That was the “sky” of the mining camps, where there would be no “talk of building a church” for several years
But the author of that book, Dr John Caughey, (a classical liberal, I think) then connected his ideas about vigilantism onto the era of Jim Crow in the post Civil War where the Ku Klux Klan acted as surrogates for local law to carry out their own campaign of fear and retribution against freed slaves as they tried to pursue life and property just like other Americans. Only they were denied it (for almost a century), and in some respects, still are. Black citizens couldn’t vote unless they could pass a literacy test in Greek, or they couldn’t “let the sun go down catching them in downtown Tuscaloosa after dark”, or they couldn’t sit at the counter and enjoy a milkshake in Woolworths, or even go to the same Baptist Church as white folks, and certainly never smile and say “How de doo, Miss Ellie” to a white girl walking to town. There weren’t any vigilantes protecting against these outrages against blacks for the “vigilantes” had all been given hoods and pointed hats, paid for by people who ran the town, the county and even the state.
And many God-fearing good folks just hunkered down and kept their mouths shut until the 1960s, when it all fell apart. (A “sky determines” moment of another time, for later.)
Caughey even described a type of vigilante action in Boston for nearly a century; book banning. The Watch and Ward Society banned damned near everything in print that had that word “damn” in it; poetry, songs, stage shows. They forced bookstores to shut down, stage shows to close, and eventually forced a city code that allowed police to do their work for them by a less-than subtle tactic we know today as “canceling”. “Banned in Boston” was a meme so popular around America that comedienne Rusty Warren did a comedy album by that title in 1959, her first big hit-LP, “Knockers Up” in 1963. It was very daring, so I snuck and bought a copy. But Watch and Ward first went after Walt Whitman’s Leaves of Grass in 1872,and the works by Rabelais, Boccaccio, Aldous Huxley, even HL Mencken’s magazine, anything with even a scent of sexuality or hostility to self-righteousness. They had become the de facto censors of Boston, finally dying out in the 60s thanks to some free expression limitations imposed by the Supreme Court on local control of what can and cannot be sold inside city limits.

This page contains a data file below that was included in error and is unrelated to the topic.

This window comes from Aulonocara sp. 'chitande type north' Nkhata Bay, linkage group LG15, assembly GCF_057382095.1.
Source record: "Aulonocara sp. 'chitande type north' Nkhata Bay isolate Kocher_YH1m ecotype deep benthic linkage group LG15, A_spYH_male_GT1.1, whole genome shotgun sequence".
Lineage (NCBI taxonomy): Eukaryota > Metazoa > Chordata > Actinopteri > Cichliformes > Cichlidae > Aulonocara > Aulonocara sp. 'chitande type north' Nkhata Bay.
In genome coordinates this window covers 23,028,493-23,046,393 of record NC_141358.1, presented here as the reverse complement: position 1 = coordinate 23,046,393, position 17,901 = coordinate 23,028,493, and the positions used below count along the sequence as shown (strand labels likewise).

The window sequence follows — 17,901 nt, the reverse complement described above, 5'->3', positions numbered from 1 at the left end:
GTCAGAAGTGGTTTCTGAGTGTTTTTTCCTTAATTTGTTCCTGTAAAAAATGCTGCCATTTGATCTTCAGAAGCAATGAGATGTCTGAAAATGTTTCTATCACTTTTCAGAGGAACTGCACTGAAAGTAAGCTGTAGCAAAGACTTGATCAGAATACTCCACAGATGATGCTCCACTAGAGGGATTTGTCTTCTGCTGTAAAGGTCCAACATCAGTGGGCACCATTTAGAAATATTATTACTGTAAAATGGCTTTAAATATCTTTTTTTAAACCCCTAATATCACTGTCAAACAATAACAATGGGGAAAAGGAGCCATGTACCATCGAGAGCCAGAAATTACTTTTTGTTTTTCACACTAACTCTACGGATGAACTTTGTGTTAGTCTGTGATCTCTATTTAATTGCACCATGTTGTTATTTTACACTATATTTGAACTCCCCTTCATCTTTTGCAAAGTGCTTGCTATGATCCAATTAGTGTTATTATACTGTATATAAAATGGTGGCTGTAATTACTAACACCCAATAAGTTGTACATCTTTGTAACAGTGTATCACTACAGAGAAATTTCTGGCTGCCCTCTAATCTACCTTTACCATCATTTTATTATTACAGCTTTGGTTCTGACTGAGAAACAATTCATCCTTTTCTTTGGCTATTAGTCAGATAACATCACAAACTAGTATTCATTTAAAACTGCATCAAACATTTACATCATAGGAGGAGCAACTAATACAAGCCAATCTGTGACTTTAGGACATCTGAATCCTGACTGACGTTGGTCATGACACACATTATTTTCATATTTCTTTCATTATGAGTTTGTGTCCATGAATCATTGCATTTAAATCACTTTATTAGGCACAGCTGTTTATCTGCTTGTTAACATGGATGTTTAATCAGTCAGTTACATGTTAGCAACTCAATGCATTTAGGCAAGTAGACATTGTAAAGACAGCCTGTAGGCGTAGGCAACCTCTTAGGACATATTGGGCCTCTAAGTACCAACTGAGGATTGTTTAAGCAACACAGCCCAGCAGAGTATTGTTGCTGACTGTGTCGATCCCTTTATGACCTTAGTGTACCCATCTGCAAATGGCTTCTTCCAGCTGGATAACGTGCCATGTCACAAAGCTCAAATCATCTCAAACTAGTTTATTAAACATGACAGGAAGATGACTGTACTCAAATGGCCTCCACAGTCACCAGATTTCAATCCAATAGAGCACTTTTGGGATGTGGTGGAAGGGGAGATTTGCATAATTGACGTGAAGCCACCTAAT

The paradox is that the “Banned in Boston” phenomenon helped spur the rise of the Free Speech Movement, which began with the Univ of California at Berkeley student takeover in 1964, which in a few short time would evolve into a Marxist front which, by 2017, would protest and deny speakers such as Ben Shapiro to speak at that very same university on that very same subject. In just 50 years. It’s as if modern arrogant, self-righteous Puritans, had simply dumped God for an ethos more akin to the Divine Right of Kings, which to some extent describes the modern Left to a tee.
Dr Caughey totally disregarded the types of “skies” all these events took place under, which I’ve discussed this, along with his early brand of liberalism elsewhere.
Vigilantism arose in towns where “sky determined” everything, especially when there was a noticeable absence of families; wives and children, with mostly single men; traders and miners, which we discussed more fully recently.
“Sky determined” everything.
And in the history of the world, Americans are the only people who had the chance to light out, time and time again, for nearly three centuries, and build from scratch places that are still on the maps, each under different skies, and to conquer those skies hostile environments.
We did “build that”! All of that. “We” even solved the mystery of the universe as to how a republic could be built by free men and then remain free. Barack Obama either lied to us when he said we didn’t build it, or was too stupid to know he was being lied to, or, more probably when they taught him this at Harvard, blinded by his desire to be accepted into the fraternity he now belongs.
Vigilantism can be either Good or Bad, and the only true test is the “Natural Law test”, survival-enhancing or survival-endangering, and the government did not fill in any of those spaces shown on that map. Those people in that shack in Kansas did. And sometimes, when bad men came along, some old retired Texas Rangers might just have to hang them.
Today’s sky is clouded by both mobs on the street as well as people dressed like politicians or corporate executives, managers of millions of dollars, or a college professor who hates people who began in sod huts.
Today their soldiers still come from both the top and bottom of the economic spectrum, children turning 20 who’ve never had to worry about meeting any overhead and never will, rich or poor, and have never heard the word “No”, nor suffered the simple pain of a stung butt, nor been taught to take note of those pioneer shoulders they’ve been standing on for 300 years.
Drugged out rich bratlings and ghetto criminals have been with us for 60 years, three generations. And many jurisdictions have been told to give them a pass.
We have to deal with each differently.